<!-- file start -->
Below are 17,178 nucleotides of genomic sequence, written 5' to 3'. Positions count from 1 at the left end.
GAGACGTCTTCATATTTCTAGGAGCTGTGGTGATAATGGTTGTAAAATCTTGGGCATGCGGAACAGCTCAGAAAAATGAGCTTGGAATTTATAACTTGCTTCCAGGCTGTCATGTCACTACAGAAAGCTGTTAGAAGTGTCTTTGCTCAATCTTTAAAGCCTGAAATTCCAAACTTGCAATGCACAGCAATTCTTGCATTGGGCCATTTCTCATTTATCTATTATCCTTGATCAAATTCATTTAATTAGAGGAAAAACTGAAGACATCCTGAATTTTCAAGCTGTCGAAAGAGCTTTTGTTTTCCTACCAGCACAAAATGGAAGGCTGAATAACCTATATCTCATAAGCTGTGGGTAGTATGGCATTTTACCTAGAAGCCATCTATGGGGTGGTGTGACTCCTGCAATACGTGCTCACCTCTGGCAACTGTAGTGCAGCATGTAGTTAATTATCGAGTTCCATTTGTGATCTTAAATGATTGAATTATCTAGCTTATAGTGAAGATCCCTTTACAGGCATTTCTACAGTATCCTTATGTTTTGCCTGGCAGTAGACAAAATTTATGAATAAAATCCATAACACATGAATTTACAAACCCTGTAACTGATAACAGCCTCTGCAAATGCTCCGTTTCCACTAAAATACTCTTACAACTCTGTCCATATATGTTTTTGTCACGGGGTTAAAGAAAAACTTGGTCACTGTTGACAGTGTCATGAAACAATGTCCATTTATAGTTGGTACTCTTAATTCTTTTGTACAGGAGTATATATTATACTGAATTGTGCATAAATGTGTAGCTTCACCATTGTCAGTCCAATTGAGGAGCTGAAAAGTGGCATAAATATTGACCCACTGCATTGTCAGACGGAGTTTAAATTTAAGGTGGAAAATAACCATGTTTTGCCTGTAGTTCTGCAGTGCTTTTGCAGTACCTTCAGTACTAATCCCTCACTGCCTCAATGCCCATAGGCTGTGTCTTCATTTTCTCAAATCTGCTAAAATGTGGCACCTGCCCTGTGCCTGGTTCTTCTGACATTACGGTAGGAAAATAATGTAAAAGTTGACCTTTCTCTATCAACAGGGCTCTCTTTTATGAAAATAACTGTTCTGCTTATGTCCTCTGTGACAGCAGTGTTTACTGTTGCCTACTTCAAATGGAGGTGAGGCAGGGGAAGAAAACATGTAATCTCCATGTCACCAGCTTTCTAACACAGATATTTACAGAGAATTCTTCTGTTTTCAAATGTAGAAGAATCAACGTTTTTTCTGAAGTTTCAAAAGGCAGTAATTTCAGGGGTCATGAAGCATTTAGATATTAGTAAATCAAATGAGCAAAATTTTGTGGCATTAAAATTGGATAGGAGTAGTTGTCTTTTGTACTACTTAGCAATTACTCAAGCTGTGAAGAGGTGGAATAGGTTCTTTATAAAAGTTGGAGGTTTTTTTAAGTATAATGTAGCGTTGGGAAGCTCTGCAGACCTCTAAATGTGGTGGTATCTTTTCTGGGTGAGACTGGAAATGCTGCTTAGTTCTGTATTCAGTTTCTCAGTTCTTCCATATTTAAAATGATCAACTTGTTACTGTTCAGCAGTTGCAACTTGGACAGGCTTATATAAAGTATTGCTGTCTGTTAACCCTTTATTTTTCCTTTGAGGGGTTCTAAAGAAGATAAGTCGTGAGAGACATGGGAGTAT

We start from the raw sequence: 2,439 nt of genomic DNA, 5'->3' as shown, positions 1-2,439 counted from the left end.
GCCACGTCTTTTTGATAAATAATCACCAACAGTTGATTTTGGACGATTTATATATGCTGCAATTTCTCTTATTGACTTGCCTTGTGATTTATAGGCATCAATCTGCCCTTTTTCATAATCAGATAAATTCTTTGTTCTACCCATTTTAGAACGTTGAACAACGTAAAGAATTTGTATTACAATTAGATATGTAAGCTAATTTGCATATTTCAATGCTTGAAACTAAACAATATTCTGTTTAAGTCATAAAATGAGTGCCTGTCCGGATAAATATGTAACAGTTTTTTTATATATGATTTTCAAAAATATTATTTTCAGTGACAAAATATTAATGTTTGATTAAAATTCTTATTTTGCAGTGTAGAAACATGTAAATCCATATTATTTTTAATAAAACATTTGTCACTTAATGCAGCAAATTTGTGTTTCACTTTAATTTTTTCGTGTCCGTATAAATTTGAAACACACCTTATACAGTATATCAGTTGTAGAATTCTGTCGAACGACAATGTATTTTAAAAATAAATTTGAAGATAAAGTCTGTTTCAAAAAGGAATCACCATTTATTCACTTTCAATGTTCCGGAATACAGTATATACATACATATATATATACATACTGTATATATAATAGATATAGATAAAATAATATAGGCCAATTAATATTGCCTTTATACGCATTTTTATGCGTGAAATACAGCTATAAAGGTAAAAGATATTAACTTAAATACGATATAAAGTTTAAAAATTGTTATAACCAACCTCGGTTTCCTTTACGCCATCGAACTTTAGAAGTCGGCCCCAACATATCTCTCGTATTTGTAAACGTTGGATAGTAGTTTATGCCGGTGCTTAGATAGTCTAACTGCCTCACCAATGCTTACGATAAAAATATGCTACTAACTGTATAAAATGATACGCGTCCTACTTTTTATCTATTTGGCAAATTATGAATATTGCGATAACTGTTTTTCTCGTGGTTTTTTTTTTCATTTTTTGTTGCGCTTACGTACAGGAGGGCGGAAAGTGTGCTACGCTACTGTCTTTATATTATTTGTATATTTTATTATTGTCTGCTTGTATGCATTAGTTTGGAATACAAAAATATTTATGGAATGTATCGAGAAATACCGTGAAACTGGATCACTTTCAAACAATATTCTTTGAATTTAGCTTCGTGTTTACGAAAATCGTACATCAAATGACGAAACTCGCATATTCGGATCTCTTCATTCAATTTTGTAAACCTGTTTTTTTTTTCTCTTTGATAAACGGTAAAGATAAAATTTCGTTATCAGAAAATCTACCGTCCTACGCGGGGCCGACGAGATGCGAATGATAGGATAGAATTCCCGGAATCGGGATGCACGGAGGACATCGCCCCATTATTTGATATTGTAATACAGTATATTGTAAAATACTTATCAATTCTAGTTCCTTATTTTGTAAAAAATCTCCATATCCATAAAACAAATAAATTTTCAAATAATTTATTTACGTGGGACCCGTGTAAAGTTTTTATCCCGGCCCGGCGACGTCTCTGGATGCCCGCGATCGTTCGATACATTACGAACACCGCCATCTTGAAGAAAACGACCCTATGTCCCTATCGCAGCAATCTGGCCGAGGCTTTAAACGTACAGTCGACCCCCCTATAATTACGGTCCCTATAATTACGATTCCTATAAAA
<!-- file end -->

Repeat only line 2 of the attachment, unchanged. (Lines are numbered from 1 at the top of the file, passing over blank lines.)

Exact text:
GAGACGTCTTCATATTTCTAGGAGCTGTGGTGATAATGGTTGTAAAATCTTGGGCATGCGGAACAGCTCAGAAAAATGAGCTTGGAATTTATAACTTGCTTCCAGGCTGTCATGTCACTACAGAAAGCTGTTAGAAGTGTCTTTGCTCAATCTTTAAAGCCTGAAATTCCAAACTTGCAATGCACAGCAATTCTTGCATTGGGCCATTTCTCATTTATCTATTATCCTTGATCAAATTCATTTAATTAGAGGAAAAACTGAAGACATCCTGAATTTTCAAGCTGTCGAAAGAGCTTTTGTTTTCCTACCAGCACAAAATGGAAGGCTGAATAACCTATATCTCATAAGCTGTGGGTAGTATGGCATTTTACCTAGAAGCCATCTATGGGGTGGTGTGACTCCTGCAATACGTGCTCACCTCTGGCAACTGTAGTGCAGCATGTAGTTAATTATCGAGTTCCATTTGTGATCTTAAATGATTGAATTATCTAGCTTATAGTGAAGATCCCTTTACAGGCATTTCTACAGTATCCTTATGTTTTGCCTGGCAGTAGACAAAATTTATGAATAAAATCCATAACACATGAATTTACAAACCCTGTAACTGATAACAGCCTCTGCAAATGCTCCGTTTCCACTAAAATACTCTTACAACTCTGTCCATATATGTTTTTGTCACGGGGTTAAAGAAAAACTTGGTCACTGTTGACAGTGTCATGAAACAATGTCCATTTATAGTTGGTACTCTTAATTCTTTTGTACAGGAGTATATATTATACTGAATTGTGCATAAATGTGTAGCTTCACCATTGTCAGTCCAATTGAGGAGCTGAAAAGTGGCATAAATATTGACCCACTGCATTGTCAGACGGAGTTTAAATTTAAGGTGGAAAATAACCATGTTTTGCCTGTAGTTCTGCAGTGCTTTTGCAGTACCTTCAGTACTAATCCCTCACTGCCTCAATGCCCATAGGCTGTGTCTTCATTTTCTCAAATCTGCTAAAATGTGGCACCTGCCCTGTGCCTGGTTCTTCTGACATTACGGTAGGAAAATAATGTAAAAGTTGACCTTTCTCTATCAACAGGGCTCTCTTTTATGAAAATAACTGTTCTGCTTATGTCCTCTGTGACAGCAGTGTTTACTGTTGCCTACTTCAAATGGAGGTGAGGCAGGGGAAGAAAACATGTAATCTCCATGTCACCAGCTTTCTAACACAGATATTTACAGAGAATTCTTCTGTTTTCAAATGTAGAAGAATCAACGTTTTTTCTGAAGTTTCAAAAGGCAGTAATTTCAGGGGTCATGAAGCATTTAGATATTAGTAAATCAAATGAGCAAAATTTTGTGGCATTAAAATTGGATAGGAGTAGTTGTCTTTTGTACTACTTAGCAATTACTCAAGCTGTGAAGAGGTGGAATAGGTTCTTTATAAAAGTTGGAGGTTTTTTTAAGTATAATGTAGCGTTGGGAAGCTCTGCAGACCTCTAAATGTGGTGGTATCTTTTCTGGGTGAGACTGGAAATGCTGCTTAGTTCTGTATTCAGTTTCTCAGTTCTTCCATATTTAAAATGATCAACTTGTTACTGTTCAGCAGTTGCAACTTGGACAGGCTTATATAAAGTATTGCTGTCTGTTAACCCTTTATTTTTCCTTTGAGGGGTTCTAAAGAAGATAAGTCGTGAGAGACATGGGAGTAT